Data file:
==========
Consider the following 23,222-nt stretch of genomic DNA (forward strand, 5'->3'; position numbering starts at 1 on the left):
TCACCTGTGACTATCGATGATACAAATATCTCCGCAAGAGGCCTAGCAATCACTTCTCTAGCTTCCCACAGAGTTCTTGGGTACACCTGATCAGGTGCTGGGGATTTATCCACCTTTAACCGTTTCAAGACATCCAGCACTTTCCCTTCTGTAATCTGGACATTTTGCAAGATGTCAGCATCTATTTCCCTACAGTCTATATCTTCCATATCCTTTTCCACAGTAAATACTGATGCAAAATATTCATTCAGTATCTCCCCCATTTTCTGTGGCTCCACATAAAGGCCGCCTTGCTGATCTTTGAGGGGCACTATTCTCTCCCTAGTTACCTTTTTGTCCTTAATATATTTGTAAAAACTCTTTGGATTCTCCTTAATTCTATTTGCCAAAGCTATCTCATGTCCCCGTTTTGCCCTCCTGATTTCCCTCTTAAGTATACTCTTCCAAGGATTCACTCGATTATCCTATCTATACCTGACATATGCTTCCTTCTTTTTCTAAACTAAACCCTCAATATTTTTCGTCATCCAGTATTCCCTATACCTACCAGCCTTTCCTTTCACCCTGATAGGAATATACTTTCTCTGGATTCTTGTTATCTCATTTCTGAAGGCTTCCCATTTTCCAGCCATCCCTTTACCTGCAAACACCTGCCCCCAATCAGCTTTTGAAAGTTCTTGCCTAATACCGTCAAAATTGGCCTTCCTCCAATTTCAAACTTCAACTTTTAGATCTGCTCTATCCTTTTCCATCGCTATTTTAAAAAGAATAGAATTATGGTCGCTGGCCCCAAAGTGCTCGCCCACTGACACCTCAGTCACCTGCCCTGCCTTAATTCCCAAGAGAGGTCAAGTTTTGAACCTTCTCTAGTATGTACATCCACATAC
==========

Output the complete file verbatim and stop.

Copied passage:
Consider the following 23,222-nt stretch of genomic DNA (forward strand, 5'->3'; position numbering starts at 1 on the left):
TCACCTGTGACTATCGATGATACAAATATCTCCGCAAGAGGCCTAGCAATCACTTCTCTAGCTTCCCACAGAGTTCTTGGGTACACCTGATCAGGTGCTGGGGATTTATCCACCTTTAACCGTTTCAAGACATCCAGCACTTTCCCTTCTGTAATCTGGACATTTTGCAAGATGTCAGCATCTATTTCCCTACAGTCTATATCTTCCATATCCTTTTCCACAGTAAATACTGATGCAAAATATTCATTCAGTATCTCCCCCATTTTCTGTGGCTCCACATAAAGGCCGCCTTGCTGATCTTTGAGGGGCACTATTCTCTCCCTAGTTACCTTTTTGTCCTTAATATATTTGTAAAAACTCTTTGGATTCTCCTTAATTCTATTTGCCAAAGCTATCTCATGTCCCCGTTTTGCCCTCCTGATTTCCCTCTTAAGTATACTCTTCCAAGGATTCACTCGATTATCCTATCTATACCTGACATATGCTTCCTTCTTTTTCTAAACTAAACCCTCAATATTTTTCGTCATCCAGTATTCCCTATACCTACCAGCCTTTCCTTTCACCCTGATAGGAATATACTTTCTCTGGATTCTTGTTATCTCATTTCTGAAGGCTTCCCATTTTCCAGCCATCCCTTTACCTGCAAACACCTGCCCCCAATCAGCTTTTGAAAGTTCTTGCCTAATACCGTCAAAATTGGCCTTCCTCCAATTTCAAACTTCAACTTTTAGATCTGCTCTATCCTTTTCCATCGCTATTTTAAAAAGAATAGAATTATGGTCGCTGGCCCCAAAGTGCTCGCCCACTGACACCTCAGTCACCTGCCCTGCCTTAATTCCCAAGAGAGGTCAAGTTTTGAACCTTCTCTAGTATGTACATCCACATAC